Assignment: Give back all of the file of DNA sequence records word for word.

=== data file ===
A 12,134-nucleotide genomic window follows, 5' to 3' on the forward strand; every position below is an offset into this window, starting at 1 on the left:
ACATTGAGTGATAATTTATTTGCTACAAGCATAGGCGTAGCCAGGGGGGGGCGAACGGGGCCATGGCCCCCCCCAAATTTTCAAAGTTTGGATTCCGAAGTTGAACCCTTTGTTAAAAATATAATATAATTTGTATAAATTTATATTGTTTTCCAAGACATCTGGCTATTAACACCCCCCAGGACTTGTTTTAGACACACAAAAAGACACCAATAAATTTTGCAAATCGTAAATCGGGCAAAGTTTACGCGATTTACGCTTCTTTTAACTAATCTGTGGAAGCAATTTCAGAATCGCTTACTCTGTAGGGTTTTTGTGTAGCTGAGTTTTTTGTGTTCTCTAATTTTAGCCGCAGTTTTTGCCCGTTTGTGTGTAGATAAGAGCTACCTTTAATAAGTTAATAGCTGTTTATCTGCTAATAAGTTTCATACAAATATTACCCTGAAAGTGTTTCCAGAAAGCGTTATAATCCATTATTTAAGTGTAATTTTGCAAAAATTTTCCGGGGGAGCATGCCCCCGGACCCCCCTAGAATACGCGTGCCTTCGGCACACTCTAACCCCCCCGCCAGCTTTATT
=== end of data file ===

A 12,134-nucleotide genomic window follows, 5' to 3' on the forward strand; every position below is an offset into this window, starting at 1 on the left:
ACATTGAGTGATAATTTATTTGCTACAAGCATAGGCGTAGCCAGGGGGGGGCGAACGGGGCCATGGCCCCCCCCAAATTTTCAAAGTTTGGATTCCGAAGTTGAACCCTTTGTTAAAAATATAATATAATTTGTATAAATTTATATTGTTTTCCAAGACATCTGGCTATTAACACCCCCCAGGACTTGTTTTAGACACACAAAAAGACACCAATAAATTTTGCAAATCGTAAATCGGGCAAAGTTTACGCGATTTACGCTTCTTTTAACTAATCTGTGGAAGCAATTTCAGAATCGCTTACTCTGTAGGGTTTTTGTGTAGCTGAGTTTTTTGTGTTCTCTAATTTTAGCCGCAGTTTTTGCCCGTTTGTGTGTAGATAAGAGCTACCTTTAATAAGTTAATAGCTGTTTATCTGCTAATAAGTTTCATACAAATATTACCCTGAAAGTGTTTCCAGAAAGCGTTATAATCCATTATTTAAGTGTAATTTTGCAAAAATTTTCCGGGGGAGCATGCCCCCGGACCCCCCTAGAATACGCGTGCCTTCGGCACACTCTAACCCCCCCGCCAGCTTTATT